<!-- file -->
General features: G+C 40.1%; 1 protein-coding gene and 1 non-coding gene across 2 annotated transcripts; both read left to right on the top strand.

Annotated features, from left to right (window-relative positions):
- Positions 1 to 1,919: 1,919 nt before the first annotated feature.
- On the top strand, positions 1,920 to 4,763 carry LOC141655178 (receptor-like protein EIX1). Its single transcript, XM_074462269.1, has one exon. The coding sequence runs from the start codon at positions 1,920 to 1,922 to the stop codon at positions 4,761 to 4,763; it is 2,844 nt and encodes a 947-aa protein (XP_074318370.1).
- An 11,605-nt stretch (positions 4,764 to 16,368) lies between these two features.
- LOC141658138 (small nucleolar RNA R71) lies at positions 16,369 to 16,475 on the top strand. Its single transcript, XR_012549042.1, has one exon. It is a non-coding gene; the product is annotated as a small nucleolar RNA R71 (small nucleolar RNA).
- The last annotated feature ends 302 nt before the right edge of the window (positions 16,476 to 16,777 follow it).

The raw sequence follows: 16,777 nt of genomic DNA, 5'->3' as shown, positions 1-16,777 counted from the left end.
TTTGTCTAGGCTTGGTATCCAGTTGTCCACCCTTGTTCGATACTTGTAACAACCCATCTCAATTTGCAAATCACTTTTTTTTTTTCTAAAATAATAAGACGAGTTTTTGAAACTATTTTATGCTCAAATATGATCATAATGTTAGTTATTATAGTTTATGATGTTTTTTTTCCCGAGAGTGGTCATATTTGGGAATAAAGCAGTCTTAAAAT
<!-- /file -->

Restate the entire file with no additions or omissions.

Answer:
General features: G+C 40.1%; 1 protein-coding gene and 1 non-coding gene across 2 annotated transcripts; both read left to right on the top strand.

Annotated features, from left to right (window-relative positions):
- Positions 1 to 1,919: 1,919 nt before the first annotated feature.
- On the top strand, positions 1,920 to 4,763 carry LOC141655178 (receptor-like protein EIX1). Its single transcript, XM_074462269.1, has one exon. The coding sequence runs from the start codon at positions 1,920 to 1,922 to the stop codon at positions 4,761 to 4,763; it is 2,844 nt and encodes a 947-aa protein (XP_074318370.1).
- An 11,605-nt stretch (positions 4,764 to 16,368) lies between these two features.
- LOC141658138 (small nucleolar RNA R71) lies at positions 16,369 to 16,475 on the top strand. Its single transcript, XR_012549042.1, has one exon. It is a non-coding gene; the product is annotated as a small nucleolar RNA R71 (small nucleolar RNA).
- The last annotated feature ends 302 nt before the right edge of the window (positions 16,476 to 16,777 follow it).

The raw sequence follows: 16,777 nt of genomic DNA, 5'->3' as shown, positions 1-16,777 counted from the left end.
TTTGTCTAGGCTTGGTATCCAGTTGTCCACCCTTGTTCGATACTTGTAACAACCCATCTCAATTTGCAAATCACTTTTTTTTTTTCTAAAATAATAAGACGAGTTTTTGAAACTATTTTATGCTCAAATATGATCATAATGTTAGTTATTATAGTTTATGATGTTTTTTTTCCCGAGAGTGGTCATATTTGGGAATAAAGCAGTCTTAAAAT